Richard Meier’s new building is stunning and allows natural light to illuminate the magnificent late 1st century sculptures that adorn this extraordinary monument. Rome has been bold to challenge the holy cow of making a modern building in its centro storico. Of course, being a great contemporary architect (from New York) Meier’s work took much longer than anyone expected. For example, the opening ceremony took place in October 2005 but no sooner had the luminaries visited it than it was closed until April 2006 for works to be completed.
Meier is not the first architect to have designed a showcase for this great work of art. Famously the Fascist architect, Vittorio Morpugno, made the building that housed the altar until the 1990s.
Morpugno had splendidly responded to Benito Mussolini’s call to aggrandize the capital of Italy in a manner consistent with its past. “All that grew around it in centuries of decadence must disappear,” Mussolini commanded in 1926.
Thenceforth, the Ara Pacis formed part of an extraordinary new square in Rome that must rank as one of the gems of 20th-century town-planning: the Piazza Augusto Imperatore.
The Ara Pacis had originally been constructed a little to the east, on the Via Flaminia as it left the city. However, Morpugno now gave it pride of place beside the Tiber. Next to it, dominating the square, lay the huge circular mausoleum of Augustus.
Around this, Morpugno arranged a piazza of classic modernist buildings.
Mussolini opened Morpugno’s building encasing the Ara Pacis on 23 September 1938. Until the construction of Meier’s new building, it was the most coherent expression of fascist architecture in the centro storico of Rome. Italy, understandably, has ambivalent feelings about Mussolini’s legacy and it is no surprise that until recently this corner of ancient Rome has not received the treatment that it deserves. (Is Rome thus sustaining the Fascist ethos: that Roman building is good and the architecture of the recent past is worthless?) For aside from the Ara Pacis, visitors will not be impressed by the overgrown mausoleum where drug-addicts shoot up or, indeed, the faded fascist wall mosaics on the north flank of the Piazza that remind us of Rome’s roots.
Rome’s greatest citizen and perhaps its most controversial age deserve better. Why, one wonders, wasn’t this included in Meier’s brief? This said, the Ara Pacis is a breath-taking exhibit. On entering, an unobtrusive line of busts reminds the visitor of the great personalities of this turbulent era, made famous by Suetonius’s history. Opposite, but discrete, is a huge family tree. All this is necessary because the great altar to peace belongs to the moment that Augustus brought an end to the strife that first began between Julius Caesar and Pompey, and then between Mark Anthony and himself. Under Augustus, but in no small part due to his svengali, Agrippa, the new colossal territory was being put into harmonious order.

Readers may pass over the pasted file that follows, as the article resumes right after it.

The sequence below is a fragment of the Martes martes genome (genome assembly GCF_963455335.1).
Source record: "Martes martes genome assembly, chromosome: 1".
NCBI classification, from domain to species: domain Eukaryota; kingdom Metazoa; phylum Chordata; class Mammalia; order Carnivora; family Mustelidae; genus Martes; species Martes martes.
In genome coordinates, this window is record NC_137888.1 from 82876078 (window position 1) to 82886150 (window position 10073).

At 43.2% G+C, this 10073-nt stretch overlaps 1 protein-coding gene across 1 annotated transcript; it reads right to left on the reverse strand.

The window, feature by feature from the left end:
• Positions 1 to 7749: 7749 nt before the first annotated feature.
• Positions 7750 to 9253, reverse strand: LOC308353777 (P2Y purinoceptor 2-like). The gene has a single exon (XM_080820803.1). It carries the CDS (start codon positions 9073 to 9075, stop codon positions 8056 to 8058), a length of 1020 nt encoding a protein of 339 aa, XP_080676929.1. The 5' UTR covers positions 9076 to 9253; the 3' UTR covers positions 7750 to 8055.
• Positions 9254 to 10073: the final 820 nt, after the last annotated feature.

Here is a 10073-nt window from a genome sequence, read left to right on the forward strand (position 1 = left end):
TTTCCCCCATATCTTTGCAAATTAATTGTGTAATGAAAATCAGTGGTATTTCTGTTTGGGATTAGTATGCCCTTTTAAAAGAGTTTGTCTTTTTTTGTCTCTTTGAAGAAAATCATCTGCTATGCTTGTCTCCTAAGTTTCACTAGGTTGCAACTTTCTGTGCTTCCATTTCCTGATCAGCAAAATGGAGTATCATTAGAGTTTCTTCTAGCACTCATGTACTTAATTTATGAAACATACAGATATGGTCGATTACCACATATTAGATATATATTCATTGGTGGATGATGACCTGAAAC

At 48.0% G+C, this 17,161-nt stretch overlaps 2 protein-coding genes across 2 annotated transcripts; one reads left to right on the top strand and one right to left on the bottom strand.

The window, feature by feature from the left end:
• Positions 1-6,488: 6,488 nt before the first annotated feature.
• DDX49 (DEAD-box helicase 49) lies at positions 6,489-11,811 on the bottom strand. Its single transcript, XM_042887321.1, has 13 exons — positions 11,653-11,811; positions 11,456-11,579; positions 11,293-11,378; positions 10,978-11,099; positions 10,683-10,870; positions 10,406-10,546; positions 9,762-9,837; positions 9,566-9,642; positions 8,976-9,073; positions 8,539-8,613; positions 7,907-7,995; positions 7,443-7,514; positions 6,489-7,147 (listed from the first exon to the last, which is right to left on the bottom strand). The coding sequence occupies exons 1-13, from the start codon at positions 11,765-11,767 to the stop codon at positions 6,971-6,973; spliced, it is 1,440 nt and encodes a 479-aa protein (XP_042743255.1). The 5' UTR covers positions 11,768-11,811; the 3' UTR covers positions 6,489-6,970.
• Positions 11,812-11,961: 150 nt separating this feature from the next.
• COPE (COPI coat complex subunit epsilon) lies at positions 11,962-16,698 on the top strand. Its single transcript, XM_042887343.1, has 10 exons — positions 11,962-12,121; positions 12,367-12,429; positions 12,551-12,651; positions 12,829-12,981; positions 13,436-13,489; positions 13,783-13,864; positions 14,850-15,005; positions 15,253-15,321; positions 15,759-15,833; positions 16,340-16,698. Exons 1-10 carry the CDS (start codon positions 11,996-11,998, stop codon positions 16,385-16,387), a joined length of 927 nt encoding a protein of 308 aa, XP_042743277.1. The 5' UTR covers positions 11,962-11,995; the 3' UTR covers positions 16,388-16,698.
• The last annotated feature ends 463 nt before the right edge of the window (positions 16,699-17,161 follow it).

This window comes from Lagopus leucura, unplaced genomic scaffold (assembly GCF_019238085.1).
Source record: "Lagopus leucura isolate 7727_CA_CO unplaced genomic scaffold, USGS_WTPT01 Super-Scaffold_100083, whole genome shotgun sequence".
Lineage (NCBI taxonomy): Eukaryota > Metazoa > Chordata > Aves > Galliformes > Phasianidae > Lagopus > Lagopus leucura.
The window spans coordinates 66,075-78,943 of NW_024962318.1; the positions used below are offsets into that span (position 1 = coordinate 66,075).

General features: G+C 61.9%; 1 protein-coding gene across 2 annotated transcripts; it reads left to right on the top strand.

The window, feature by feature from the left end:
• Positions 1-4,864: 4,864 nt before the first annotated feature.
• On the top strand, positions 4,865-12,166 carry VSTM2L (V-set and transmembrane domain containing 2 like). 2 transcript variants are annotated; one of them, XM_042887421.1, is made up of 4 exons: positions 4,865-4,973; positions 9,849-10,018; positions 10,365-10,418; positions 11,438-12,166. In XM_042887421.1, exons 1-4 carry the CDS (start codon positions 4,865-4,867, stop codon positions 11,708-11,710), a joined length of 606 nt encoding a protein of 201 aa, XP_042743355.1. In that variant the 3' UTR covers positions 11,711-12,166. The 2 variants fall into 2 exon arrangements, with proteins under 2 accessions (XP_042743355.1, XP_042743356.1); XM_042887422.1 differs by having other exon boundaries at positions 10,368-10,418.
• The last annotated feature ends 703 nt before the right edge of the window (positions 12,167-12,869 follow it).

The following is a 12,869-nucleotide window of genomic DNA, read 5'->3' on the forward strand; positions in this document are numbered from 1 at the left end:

Approaching the altar, the scenes depict the Augustan need for ancestry. To the right, much damaged, are Romulus and Remus. To the left Aeneas making a sacrifice, celebrating his arrival in Italy. Mussolini’s need for ideological ancestry took its lead from this great master two thousand years earlier. On either side are breathtaking panels depicting processions: that on the north (Lungotevere) side are priests, cult attendants and magistrates, figures within Rome’s civil society.
Historians have identified many of the elegantly carved figures as images of those who took part in the ceremony of 4 July 13 BC that celebrated Augustus’s return from settling unrest in Gaul and Spain. The south frieze (now opposite Augustus’ mausoleum) is a collage of the great figures of the Augustan family. Augustus himself is shown, as is Agrippa – both veiled and slightly turning to the viewer. Women and children of the household are present too, as if to lay emphasis upon the twin forces now bringing stability to Rome and its people.
The genius of the sculptor of this great frieze is best seen by carefully investigating the vegetal segments. At first sight these elegant parts of the great monument look impressive. The scroll work and plasticity show a master working closely from nature. But further inspection reveals the sculptor’s humour. Hidden in amongst the branches and acanthus leaves are lizards, snails, scorpions and a host of other creatures.
It is difficult now to imagine that the reason this altar can be viewed today – much like the celebrated Actium monument recently discovered above Nicopolis in northern Greece – is because of the work of a magnificent conservator. More than a thousand fragments of every shape and size were found during excavations in 1903 and in later digs under Giuseppe Moretti’s direction in 1937-38.
Based upon 607 major sections, the conservator Moretti – and more recently conservator Romana De Angelis Bertolotti – reconstructed the monument.
If there is one defect of this new exhibition of the Ara Pacis, it is that it honours the New York architect, but fails to explain how the archaeologists reinvented this great work of art at the behest of, first Mussolini, and then his successors.
They too deserve a place in the pantheon of Roman archaeology.
This article is an extract from the full article published in World Archaeology Issue 20. Click here to subscribe